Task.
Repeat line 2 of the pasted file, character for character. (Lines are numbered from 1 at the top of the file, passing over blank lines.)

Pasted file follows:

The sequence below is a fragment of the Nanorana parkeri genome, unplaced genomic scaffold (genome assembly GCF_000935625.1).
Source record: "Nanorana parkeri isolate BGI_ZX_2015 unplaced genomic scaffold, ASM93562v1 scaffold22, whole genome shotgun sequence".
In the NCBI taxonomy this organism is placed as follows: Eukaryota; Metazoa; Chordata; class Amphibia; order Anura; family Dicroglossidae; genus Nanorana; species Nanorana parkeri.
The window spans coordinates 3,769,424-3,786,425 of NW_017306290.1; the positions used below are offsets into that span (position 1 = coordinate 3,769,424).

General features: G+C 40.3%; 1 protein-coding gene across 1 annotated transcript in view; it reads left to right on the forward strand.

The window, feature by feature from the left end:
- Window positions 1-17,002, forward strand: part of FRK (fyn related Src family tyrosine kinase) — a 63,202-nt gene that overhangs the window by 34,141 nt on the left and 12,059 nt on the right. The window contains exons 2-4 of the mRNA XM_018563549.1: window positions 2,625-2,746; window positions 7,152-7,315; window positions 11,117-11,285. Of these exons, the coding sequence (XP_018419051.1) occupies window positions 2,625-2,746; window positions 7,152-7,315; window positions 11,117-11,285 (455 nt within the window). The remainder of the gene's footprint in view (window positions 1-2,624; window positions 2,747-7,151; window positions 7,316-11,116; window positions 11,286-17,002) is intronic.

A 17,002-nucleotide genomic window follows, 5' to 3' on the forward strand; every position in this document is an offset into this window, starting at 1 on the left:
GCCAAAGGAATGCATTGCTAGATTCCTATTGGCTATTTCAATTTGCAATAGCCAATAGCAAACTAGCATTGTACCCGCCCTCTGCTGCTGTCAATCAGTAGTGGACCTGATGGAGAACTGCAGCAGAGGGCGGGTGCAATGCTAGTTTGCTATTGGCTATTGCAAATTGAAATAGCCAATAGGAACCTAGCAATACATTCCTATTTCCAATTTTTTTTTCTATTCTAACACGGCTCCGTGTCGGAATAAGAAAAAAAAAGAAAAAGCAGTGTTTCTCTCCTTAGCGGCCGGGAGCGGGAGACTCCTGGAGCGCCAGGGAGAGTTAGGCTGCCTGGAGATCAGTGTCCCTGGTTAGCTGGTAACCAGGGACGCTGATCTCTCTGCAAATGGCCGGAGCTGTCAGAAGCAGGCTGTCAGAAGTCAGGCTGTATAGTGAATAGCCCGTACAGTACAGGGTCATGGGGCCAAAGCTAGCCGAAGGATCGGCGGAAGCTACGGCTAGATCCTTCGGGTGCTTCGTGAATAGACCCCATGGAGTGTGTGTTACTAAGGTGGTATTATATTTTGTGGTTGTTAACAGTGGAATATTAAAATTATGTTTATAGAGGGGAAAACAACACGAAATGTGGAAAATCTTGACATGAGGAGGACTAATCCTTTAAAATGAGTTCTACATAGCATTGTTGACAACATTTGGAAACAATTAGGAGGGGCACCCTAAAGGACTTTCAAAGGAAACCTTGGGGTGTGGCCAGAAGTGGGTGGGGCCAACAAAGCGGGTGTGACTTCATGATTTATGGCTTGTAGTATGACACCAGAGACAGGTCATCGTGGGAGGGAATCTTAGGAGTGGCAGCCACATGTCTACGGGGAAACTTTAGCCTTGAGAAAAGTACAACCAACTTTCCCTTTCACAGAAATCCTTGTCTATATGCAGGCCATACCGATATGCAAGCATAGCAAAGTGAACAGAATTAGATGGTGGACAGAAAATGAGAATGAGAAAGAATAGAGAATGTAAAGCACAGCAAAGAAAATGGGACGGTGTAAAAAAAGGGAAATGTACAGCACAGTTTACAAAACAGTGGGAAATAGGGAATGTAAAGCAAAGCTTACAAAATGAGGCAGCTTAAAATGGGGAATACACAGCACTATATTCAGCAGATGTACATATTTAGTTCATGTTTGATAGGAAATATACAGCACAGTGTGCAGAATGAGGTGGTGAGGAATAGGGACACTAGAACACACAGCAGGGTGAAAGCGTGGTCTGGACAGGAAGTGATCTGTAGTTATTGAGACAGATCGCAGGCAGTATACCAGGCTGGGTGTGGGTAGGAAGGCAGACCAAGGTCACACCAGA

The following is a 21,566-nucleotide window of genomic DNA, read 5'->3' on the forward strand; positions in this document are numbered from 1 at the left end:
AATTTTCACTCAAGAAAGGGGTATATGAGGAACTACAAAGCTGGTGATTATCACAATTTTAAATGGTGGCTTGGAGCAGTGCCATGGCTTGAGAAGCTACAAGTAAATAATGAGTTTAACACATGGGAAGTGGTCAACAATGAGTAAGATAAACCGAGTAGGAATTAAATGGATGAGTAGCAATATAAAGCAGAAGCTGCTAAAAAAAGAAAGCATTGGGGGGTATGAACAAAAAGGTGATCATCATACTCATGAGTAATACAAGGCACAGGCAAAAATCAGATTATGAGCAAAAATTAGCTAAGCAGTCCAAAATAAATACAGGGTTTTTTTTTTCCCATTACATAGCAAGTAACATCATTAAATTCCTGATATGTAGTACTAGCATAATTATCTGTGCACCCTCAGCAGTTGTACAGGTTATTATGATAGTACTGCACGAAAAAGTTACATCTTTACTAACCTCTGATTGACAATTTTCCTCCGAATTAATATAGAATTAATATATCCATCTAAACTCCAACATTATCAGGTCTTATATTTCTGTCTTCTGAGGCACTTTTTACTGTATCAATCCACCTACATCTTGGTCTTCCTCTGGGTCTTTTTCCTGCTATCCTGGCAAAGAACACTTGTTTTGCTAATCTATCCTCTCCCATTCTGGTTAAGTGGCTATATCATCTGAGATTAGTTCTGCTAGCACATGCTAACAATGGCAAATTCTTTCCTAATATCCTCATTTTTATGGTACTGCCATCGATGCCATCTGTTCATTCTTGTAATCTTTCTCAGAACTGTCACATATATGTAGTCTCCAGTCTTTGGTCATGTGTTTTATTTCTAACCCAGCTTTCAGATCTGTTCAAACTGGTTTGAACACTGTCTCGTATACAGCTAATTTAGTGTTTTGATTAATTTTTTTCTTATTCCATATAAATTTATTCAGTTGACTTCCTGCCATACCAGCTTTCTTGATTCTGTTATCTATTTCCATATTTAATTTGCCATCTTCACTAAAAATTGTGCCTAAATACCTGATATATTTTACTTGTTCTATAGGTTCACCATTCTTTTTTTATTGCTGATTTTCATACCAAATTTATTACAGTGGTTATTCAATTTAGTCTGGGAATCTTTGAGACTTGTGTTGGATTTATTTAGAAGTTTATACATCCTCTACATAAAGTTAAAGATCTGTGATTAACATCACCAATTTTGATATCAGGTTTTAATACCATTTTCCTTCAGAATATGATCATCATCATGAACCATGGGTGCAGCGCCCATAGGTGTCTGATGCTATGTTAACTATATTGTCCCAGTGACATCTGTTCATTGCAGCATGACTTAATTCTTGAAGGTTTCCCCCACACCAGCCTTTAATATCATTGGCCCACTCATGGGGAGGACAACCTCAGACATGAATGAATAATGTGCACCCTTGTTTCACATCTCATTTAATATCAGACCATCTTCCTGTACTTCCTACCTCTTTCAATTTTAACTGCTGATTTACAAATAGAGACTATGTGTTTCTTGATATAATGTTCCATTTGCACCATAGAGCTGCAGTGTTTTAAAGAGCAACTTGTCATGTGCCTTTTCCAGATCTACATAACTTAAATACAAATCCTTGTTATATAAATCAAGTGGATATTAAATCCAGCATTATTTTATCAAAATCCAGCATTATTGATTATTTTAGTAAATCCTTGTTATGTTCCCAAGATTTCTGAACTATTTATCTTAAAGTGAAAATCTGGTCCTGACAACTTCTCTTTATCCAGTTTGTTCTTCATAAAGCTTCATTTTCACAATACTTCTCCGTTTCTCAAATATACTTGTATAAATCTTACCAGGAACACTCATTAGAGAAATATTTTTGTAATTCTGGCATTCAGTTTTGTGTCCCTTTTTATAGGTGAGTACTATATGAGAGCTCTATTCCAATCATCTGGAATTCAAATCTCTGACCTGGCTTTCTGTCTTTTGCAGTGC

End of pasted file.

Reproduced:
Source record: "Nanorana parkeri isolate BGI_ZX_2015 unplaced genomic scaffold, ASM93562v1 scaffold22, whole genome shotgun sequence".